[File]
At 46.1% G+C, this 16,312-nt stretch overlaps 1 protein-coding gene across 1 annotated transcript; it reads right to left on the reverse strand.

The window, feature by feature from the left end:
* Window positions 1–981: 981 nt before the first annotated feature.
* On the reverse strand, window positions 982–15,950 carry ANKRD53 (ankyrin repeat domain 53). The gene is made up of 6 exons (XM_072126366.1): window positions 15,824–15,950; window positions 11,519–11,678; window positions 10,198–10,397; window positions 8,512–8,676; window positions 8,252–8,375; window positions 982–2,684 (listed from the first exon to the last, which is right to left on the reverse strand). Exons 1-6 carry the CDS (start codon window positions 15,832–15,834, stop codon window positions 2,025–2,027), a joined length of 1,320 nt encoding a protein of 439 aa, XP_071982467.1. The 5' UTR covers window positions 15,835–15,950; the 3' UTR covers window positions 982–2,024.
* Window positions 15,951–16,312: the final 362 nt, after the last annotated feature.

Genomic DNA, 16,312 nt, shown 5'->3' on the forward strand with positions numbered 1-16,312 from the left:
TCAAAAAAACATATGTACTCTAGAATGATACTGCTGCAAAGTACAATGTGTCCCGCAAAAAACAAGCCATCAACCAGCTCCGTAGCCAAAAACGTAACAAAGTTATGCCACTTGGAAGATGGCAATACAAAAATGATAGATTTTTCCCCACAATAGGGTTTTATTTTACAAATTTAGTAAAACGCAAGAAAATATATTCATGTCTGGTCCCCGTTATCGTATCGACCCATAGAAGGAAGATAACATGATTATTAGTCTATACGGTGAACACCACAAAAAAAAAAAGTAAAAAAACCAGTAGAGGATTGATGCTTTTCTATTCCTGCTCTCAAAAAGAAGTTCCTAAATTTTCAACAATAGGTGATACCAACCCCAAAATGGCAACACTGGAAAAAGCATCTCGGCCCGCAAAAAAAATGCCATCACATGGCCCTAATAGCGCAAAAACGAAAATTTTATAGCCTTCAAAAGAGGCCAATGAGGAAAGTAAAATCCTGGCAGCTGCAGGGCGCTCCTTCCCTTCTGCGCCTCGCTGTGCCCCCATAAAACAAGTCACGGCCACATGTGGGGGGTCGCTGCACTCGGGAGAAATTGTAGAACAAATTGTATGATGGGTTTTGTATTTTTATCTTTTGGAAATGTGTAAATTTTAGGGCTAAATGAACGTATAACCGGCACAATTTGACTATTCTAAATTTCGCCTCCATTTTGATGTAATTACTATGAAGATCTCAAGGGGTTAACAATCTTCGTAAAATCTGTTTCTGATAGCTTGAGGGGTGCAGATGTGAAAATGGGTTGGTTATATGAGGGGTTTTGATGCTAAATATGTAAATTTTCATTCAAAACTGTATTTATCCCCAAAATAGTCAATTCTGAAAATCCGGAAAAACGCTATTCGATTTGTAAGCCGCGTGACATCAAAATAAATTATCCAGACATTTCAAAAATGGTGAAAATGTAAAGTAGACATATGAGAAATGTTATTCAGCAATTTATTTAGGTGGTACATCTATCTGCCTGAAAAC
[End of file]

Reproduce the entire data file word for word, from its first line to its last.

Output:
At 46.1% G+C, this 16,312-nt stretch overlaps 1 protein-coding gene across 1 annotated transcript; it reads right to left on the reverse strand.

The window, feature by feature from the left end:
* Window positions 1–981: 981 nt before the first annotated feature.
* On the reverse strand, window positions 982–15,950 carry ANKRD53 (ankyrin repeat domain 53). The gene is made up of 6 exons (XM_072126366.1): window positions 15,824–15,950; window positions 11,519–11,678; window positions 10,198–10,397; window positions 8,512–8,676; window positions 8,252–8,375; window positions 982–2,684 (listed from the first exon to the last, which is right to left on the reverse strand). Exons 1-6 carry the CDS (start codon window positions 15,832–15,834, stop codon window positions 2,025–2,027), a joined length of 1,320 nt encoding a protein of 439 aa, XP_071982467.1. The 5' UTR covers window positions 15,835–15,950; the 3' UTR covers window positions 982–2,024.
* Window positions 15,951–16,312: the final 362 nt, after the last annotated feature.

Genomic DNA, 16,312 nt, shown 5'->3' on the forward strand with positions numbered 1-16,312 from the left:
TCAAAAAAACATATGTACTCTAGAATGATACTGCTGCAAAGTACAATGTGTCCCGCAAAAAACAAGCCATCAACCAGCTCCGTAGCCAAAAACGTAACAAAGTTATGCCACTTGGAAGATGGCAATACAAAAATGATAGATTTTTCCCCACAATAGGGTTTTATTTTACAAATTTAGTAAAACGCAAGAAAATATATTCATGTCTGGTCCCCGTTATCGTATCGACCCATAGAAGGAAGATAACATGATTATTAGTCTATACGGTGAACACCACAAAAAAAAAAAGTAAAAAAACCAGTAGAGGATTGATGCTTTTCTATTCCTGCTCTCAAAAAGAAGTTCCTAAATTTTCAACAATAGGTGATACCAACCCCAAAATGGCAACACTGGAAAAAGCATCTCGGCCCGCAAAAAAAATGCCATCACATGGCCCTAATAGCGCAAAAACGAAAATTTTATAGCCTTCAAAAGAGGCCAATGAGGAAAGTAAAATCCTGGCAGCTGCAGGGCGCTCCTTCCCTTCTGCGCCTCGCTGTGCCCCCATAAAACAAGTCACGGCCACATGTGGGGGGTCGCTGCACTCGGGAGAAATTGTAGAACAAATTGTATGATGGGTTTTGTATTTTTATCTTTTGGAAATGTGTAAATTTTAGGGCTAAATGAACGTATAACCGGCACAATTTGACTATTCTAAATTTCGCCTCCATTTTGATGTAATTACTATGAAGATCTCAAGGGGTTAACAATCTTCGTAAAATCTGTTTCTGATAGCTTGAGGGGTGCAGATGTGAAAATGGGTTGGTTATATGAGGGGTTTTGATGCTAAATATGTAAATTTTCATTCAAAACTGTATTTATCCCCAAAATAGTCAATTCTGAAAATCCGGAAAAACGCTATTCGATTTGTAAGCCGCGTGACATCAAAATAAATTATCCAGACATTTCAAAAATGGTGAAAATGTAAAGTAGACATATGAGAAATGTTATTCAGCAATTTATTTAGGTGGTACATCTATCTGCCTGAAAAC